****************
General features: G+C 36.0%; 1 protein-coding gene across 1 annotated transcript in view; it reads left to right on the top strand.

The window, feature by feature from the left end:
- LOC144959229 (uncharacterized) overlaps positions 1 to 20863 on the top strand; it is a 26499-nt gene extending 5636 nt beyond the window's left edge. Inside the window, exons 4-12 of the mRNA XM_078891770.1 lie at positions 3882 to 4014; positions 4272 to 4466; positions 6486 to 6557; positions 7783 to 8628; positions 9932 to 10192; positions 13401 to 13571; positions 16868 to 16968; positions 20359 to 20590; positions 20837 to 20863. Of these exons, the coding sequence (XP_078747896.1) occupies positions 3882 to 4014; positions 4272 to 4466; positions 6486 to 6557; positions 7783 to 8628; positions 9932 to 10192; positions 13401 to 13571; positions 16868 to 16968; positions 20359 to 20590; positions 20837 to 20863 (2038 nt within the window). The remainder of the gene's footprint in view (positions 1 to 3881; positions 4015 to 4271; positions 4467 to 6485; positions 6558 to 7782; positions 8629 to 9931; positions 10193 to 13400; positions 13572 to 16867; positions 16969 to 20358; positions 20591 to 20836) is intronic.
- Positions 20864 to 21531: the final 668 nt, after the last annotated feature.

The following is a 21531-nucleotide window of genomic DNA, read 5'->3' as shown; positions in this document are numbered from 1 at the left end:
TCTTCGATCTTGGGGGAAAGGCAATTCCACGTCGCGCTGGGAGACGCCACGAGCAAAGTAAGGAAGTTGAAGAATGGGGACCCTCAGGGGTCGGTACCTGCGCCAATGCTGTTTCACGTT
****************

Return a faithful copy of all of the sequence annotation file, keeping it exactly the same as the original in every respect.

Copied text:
General features: G+C 36.0%; 1 protein-coding gene across 1 annotated transcript in view; it reads left to right on the top strand.

The window, feature by feature from the left end:
- LOC144959229 (uncharacterized) overlaps positions 1 to 20863 on the top strand; it is a 26499-nt gene extending 5636 nt beyond the window's left edge. Inside the window, exons 4-12 of the mRNA XM_078891770.1 lie at positions 3882 to 4014; positions 4272 to 4466; positions 6486 to 6557; positions 7783 to 8628; positions 9932 to 10192; positions 13401 to 13571; positions 16868 to 16968; positions 20359 to 20590; positions 20837 to 20863. Of these exons, the coding sequence (XP_078747896.1) occupies positions 3882 to 4014; positions 4272 to 4466; positions 6486 to 6557; positions 7783 to 8628; positions 9932 to 10192; positions 13401 to 13571; positions 16868 to 16968; positions 20359 to 20590; positions 20837 to 20863 (2038 nt within the window). The remainder of the gene's footprint in view (positions 1 to 3881; positions 4015 to 4271; positions 4467 to 6485; positions 6558 to 7782; positions 8629 to 9931; positions 10193 to 13400; positions 13572 to 16867; positions 16969 to 20358; positions 20591 to 20836) is intronic.
- Positions 20864 to 21531: the final 668 nt, after the last annotated feature.

The following is a 21531-nucleotide window of genomic DNA, read 5'->3' as shown; positions in this document are numbered from 1 at the left end:
TCTTCGATCTTGGGGGAAAGGCAATTCCACGTCGCGCTGGGAGACGCCACGAGCAAAGTAAGGAAGTTGAAGAATGGGGACCCTCAGGGGTCGGTACCTGCGCCAATGCTGTTTCACGTT